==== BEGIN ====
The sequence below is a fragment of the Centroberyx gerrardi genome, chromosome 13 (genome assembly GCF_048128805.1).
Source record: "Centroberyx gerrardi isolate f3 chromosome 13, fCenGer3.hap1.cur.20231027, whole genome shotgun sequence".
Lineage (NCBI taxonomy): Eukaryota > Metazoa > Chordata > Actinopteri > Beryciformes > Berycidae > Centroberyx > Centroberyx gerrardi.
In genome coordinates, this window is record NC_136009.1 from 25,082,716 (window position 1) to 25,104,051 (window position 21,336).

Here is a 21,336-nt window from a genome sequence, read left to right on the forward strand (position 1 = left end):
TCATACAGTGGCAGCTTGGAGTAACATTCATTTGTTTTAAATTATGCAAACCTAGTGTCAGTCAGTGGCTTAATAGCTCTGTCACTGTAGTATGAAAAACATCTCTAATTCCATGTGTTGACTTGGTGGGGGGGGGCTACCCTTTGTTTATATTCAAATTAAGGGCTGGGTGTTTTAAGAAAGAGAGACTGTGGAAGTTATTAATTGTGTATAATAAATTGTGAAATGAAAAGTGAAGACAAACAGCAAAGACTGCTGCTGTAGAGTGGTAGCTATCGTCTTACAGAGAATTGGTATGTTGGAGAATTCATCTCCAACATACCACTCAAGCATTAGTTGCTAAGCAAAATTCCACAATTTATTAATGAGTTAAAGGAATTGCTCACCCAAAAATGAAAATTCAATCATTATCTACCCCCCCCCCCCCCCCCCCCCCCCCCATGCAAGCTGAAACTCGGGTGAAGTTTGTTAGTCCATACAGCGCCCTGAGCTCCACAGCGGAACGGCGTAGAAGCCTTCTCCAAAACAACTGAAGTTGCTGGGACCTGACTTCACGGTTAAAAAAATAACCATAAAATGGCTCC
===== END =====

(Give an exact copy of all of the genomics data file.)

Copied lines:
The sequence below is a fragment of the Centroberyx gerrardi genome, chromosome 13 (genome assembly GCF_048128805.1).
Source record: "Centroberyx gerrardi isolate f3 chromosome 13, fCenGer3.hap1.cur.20231027, whole genome shotgun sequence".
Lineage (NCBI taxonomy): Eukaryota > Metazoa > Chordata > Actinopteri > Beryciformes > Berycidae > Centroberyx > Centroberyx gerrardi.
In genome coordinates, this window is record NC_136009.1 from 25,082,716 (window position 1) to 25,104,051 (window position 21,336).

Here is a 21,336-nt window from a genome sequence, read left to right on the forward strand (position 1 = left end):
TCATACAGTGGCAGCTTGGAGTAACATTCATTTGTTTTAAATTATGCAAACCTAGTGTCAGTCAGTGGCTTAATAGCTCTGTCACTGTAGTATGAAAAACATCTCTAATTCCATGTGTTGACTTGGTGGGGGGGGGCTACCCTTTGTTTATATTCAAATTAAGGGCTGGGTGTTTTAAGAAAGAGAGACTGTGGAAGTTATTAATTGTGTATAATAAATTGTGAAATGAAAAGTGAAGACAAACAGCAAAGACTGCTGCTGTAGAGTGGTAGCTATCGTCTTACAGAGAATTGGTATGTTGGAGAATTCATCTCCAACATACCACTCAAGCATTAGTTGCTAAGCAAAATTCCACAATTTATTAATGAGTTAAAGGAATTGCTCACCCAAAAATGAAAATTCAATCATTATCTACCCCCCCCCCCCCCCCCCCCCCCCCCATGCAAGCTGAAACTCGGGTGAAGTTTGTTAGTCCATACAGCGCCCTGAGCTCCACAGCGGAACGGCGTAGAAGCCTTCTCCAAAACAACTGAAGTTGCTGGGACCTGACTTCACGGTTAAAAAAATAACCATAAAATGGCTCC